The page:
LORD  BYRON  and  his  TIMES
Documents Biography Criticism

William Godwin: his Friends and Contemporaries
Ch. VIII. 1811-1814
Samuel Taylor Coleridge to William Godwin, 29 March 1811

Contents Vol. I
Ch. I. 1756-1785
Ch. II. 1785-1788
Ch. III. 1788-1792
Ch. IV. 1793
Ch. V. 1783-1794
Ch. VI. 1794-1796
Ch. VII. 1759-1791
Ch. VII. 1791-1796
Ch. IX. 1797
Ch. X. 1797
Ch. XI. 1798
Ch. XII. 1799
Ch. XIII. 1800
Contents Vol. II
Ch. I. 1800
Ch. II. 1800
Ch. III. 1800
Ch. IV. 1801-1803
Ch. V. 1802-1803
Ch. VI. 1804-1806
Ch. VII. 1806-1811
Ch. VIII. 1811-1814
Ch. IX. 1812-1819
Ch. X. 1819-1824
Ch. XI. 1824-1832
Ch. XII. 1832-1836
Creative Commons License

Licensed under a Creative Commons Attribution-Noncommercial-Share Alike 3.0 Unported License.
Produced by CATH
March 29, 1811.

Dear Godwin,—My chief motive in undertaking ‘the first mariner’ is merely to weave a few tendrils around your destined walking stick, which, like those of the wood-bine (that, serpent-like climbing up, and with tight spires embossing the straight hazel, rewards the lucky school-boy’s search in the hazel-copse), may remain on it when the wood-bine, root and branch, lies trampled in the earth. I shall consider the work as a small plot of ground given up to you to be sown at your own hazard with your own seed (gold grains would have been but a bad pun, and besides have spoiled the metaphor). If the increase should more than repay your risk and labour, why then let me be one of your guests at Harvest Home.

“Your last letter impressed and affected me strongly. Ere I had yet read or seen your works, I, at Southey’s recommendation, wrote a sonnet in praise of the author. When I had read them, religious bigotry, the but half-understanding of your principles, and the not half-understanding my own, combined to render me a warm
and boisterous anti-Godwinist. But my warfare was open; my unfelt and harmless blows aimed at an abstraction I had christened with your name; and you at that time, if not in the world’s favour, were among the captains and chief men in its admiration. I became your acquaintance when more years had brought somewhat more temper and tolerance; but I distinctly remember that the first turn in my mind towards you, the first movements of a juster appreciation of your merits, was occasioned by my disgust at the altered tone and language of many whom I had long known as your admirers and disciples. Some of them, too, were men who had made themselves a sort of reputation in minor circles as your acquaintance, and were therefore your echoes by authority, themselves aided in attaching an unmerited ridicule to you and your opinions by their own ignorance, which led them to think the best settled thoughts, and indeed everything in your ‘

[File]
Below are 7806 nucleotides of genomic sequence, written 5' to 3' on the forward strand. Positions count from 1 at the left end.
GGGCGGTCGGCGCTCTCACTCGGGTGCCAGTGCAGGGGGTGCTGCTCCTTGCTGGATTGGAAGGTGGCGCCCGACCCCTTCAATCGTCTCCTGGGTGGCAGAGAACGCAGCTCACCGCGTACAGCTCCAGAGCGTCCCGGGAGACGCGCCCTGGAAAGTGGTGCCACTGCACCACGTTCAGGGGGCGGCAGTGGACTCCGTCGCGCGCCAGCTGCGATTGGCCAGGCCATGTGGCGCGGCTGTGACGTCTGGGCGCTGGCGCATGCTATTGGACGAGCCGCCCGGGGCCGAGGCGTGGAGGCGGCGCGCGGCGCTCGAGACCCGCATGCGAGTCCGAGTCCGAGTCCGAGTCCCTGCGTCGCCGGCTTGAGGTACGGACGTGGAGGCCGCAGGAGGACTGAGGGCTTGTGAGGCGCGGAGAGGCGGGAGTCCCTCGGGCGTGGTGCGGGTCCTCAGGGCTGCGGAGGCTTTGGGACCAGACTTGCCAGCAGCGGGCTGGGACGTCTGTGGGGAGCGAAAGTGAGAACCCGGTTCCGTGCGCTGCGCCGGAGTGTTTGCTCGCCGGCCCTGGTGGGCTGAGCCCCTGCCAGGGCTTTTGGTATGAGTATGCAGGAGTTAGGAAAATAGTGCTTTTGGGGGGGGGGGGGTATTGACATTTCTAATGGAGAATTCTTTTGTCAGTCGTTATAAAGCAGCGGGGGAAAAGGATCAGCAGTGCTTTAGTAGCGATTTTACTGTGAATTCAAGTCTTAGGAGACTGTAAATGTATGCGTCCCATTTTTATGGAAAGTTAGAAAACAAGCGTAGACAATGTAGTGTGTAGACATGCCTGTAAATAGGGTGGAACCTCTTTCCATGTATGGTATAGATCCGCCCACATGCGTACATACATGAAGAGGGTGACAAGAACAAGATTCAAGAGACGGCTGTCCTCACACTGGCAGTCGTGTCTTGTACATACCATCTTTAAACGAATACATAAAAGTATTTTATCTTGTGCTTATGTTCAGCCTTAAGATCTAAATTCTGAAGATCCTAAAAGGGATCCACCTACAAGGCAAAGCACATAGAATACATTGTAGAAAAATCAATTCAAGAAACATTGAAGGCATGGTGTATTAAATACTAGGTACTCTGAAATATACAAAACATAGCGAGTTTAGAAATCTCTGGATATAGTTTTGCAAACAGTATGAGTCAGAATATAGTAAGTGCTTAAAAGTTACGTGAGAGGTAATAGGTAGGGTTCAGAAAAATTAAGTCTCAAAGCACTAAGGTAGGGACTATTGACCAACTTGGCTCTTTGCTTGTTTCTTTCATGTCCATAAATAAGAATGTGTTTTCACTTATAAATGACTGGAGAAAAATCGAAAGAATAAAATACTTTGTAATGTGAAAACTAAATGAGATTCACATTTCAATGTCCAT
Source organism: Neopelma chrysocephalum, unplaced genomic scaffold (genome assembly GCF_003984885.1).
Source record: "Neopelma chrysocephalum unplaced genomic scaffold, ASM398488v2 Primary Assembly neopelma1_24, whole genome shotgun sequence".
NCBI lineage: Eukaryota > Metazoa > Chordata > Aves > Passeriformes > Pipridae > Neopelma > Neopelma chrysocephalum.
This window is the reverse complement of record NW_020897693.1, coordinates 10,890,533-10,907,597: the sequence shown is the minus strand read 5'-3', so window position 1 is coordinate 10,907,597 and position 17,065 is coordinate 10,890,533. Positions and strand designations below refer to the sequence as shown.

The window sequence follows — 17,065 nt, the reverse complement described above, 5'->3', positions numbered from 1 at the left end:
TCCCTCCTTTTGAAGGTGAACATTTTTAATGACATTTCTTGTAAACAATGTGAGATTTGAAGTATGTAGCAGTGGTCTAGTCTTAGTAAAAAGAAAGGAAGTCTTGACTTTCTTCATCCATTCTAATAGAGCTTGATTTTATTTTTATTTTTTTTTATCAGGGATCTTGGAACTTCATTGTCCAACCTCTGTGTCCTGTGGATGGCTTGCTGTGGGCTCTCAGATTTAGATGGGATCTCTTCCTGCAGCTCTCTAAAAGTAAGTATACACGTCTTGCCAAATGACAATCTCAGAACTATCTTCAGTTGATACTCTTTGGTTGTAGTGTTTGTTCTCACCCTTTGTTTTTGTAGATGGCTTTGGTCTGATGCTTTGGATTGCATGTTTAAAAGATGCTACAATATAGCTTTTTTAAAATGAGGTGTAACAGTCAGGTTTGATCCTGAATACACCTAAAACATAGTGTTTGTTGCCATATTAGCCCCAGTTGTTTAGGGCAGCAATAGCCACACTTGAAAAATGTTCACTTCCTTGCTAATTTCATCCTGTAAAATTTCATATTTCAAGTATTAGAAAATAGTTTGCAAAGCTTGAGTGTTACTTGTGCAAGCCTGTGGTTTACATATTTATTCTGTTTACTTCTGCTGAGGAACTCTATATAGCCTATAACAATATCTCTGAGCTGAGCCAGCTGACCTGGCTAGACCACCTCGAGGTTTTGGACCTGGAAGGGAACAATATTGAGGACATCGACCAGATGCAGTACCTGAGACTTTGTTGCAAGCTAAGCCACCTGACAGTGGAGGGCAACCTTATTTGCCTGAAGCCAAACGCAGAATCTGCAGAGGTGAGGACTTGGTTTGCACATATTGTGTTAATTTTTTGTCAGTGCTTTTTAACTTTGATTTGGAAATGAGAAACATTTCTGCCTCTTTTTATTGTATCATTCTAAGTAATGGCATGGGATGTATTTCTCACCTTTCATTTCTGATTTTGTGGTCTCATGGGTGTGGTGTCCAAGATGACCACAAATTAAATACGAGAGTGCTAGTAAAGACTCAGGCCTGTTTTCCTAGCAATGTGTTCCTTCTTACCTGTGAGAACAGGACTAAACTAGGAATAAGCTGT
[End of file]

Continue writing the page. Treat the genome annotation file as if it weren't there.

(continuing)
Political Justice,’ whether ground, or deduction, or conjecture, to have been new thoughts, downright creations. Their own vanity enabled them to forget that everything must be new to him that knows nothing. Others again, who though gifted with high talents had yet been indebted to you, and the discussions occasioned by your wish for much of their development, who had often and often styled you the Great Master, written verses in your honour, and, worse than all, had brought your opinions with many good and worthy men into as unmerited an odium as the former class had into contempt by the attempt, equally unfeeling and unwise to realise them in private life, to the disturbance of domestic peace. And lastly, a third class; but the name of —— spares me the necessity of describing it. In all these there was such a want of common sensibility, such a want of that gratitude to an intellectual benefactor which even an honest reverence for their great selves should have secured, as did then, still does, and ever will disgust me.

“As for ——, I cannot justify him; but he stands in no one of the former classes. When he was young he just looked enough into your books to believe you taught republicanism and stoicism; ergo, that he was of your opinion and you of his, and that was all.
Systems of philosophy were never his taste or forte. And I verily believe that his conduct originated wholly and solely in the effects which the trade of reviewing never fails to produce at certain times on the best minds,—presumption, petulance, callousness to personal feelings, and a disposition to treat the reputations of their contemporaries as playthings placed at their own disposal. Most certainly I cannot approve of such things; but yet I have learned how difficult it is for a man who has from earliest childhood preserved himself immaculate from all the common faults and weaknesses of human nature, and who, never creating any small disquietudes, has lived in general esteem and honour, to feel remorse, or to admit that he has done wrong. Believe me, there is a bluntness of conscience superinduced by a very unusual infrequency, as well as by a habit of frequency of wrong actions. ‘Sunt, quibus cecidisse prodesset,’ says
Augustine. To this add that business of review-writing, carried on for fifteen years together, and which I have never hesitated to pronounce an immoral employment, unjust to the author of the books reviewed, injurious in its effects on the public taste and morality, and still more injurious in its influences on the head and heart of the reviewer himself. The pragustatores among the luxurious Romans soon lost their taste; and the verdicts of an old praigustator were sure to mislead, unless when, like dreams, they were interpreted into contraries. Our Reviewers are the genuine descendants of these palate-scared taste dictators.

“I am still confined by indisposition, but intend to step out to Hazlitt’s, almost my next door neighbour, at his particular request. It is possible that I may find you there.

“Yours, dear Godwin, affectionately,

S. T. Coleridge.”